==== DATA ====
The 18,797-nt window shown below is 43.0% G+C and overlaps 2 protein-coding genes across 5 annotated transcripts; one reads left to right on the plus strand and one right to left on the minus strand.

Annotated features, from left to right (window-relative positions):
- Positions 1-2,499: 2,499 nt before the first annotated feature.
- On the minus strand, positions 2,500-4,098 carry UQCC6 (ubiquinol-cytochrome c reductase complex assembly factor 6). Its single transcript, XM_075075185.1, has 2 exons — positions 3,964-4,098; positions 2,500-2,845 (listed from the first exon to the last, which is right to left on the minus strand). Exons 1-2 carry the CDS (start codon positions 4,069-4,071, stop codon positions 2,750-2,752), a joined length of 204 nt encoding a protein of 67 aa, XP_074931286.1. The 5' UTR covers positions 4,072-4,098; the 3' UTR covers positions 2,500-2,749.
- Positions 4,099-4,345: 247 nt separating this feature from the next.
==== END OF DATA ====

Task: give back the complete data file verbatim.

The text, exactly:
The 18,797-nt window shown below is 43.0% G+C and overlaps 2 protein-coding genes across 5 annotated transcripts; one reads left to right on the plus strand and one right to left on the minus strand.

Annotated features, from left to right (window-relative positions):
- Positions 1-2,499: 2,499 nt before the first annotated feature.
- On the minus strand, positions 2,500-4,098 carry UQCC6 (ubiquinol-cytochrome c reductase complex assembly factor 6). Its single transcript, XM_075075185.1, has 2 exons — positions 3,964-4,098; positions 2,500-2,845 (listed from the first exon to the last, which is right to left on the minus strand). Exons 1-2 carry the CDS (start codon positions 4,069-4,071, stop codon positions 2,750-2,752), a joined length of 204 nt encoding a protein of 67 aa, XP_074931286.1. The 5' UTR covers positions 4,072-4,098; the 3' UTR covers positions 2,500-2,749.
- Positions 4,099-4,345: 247 nt separating this feature from the next.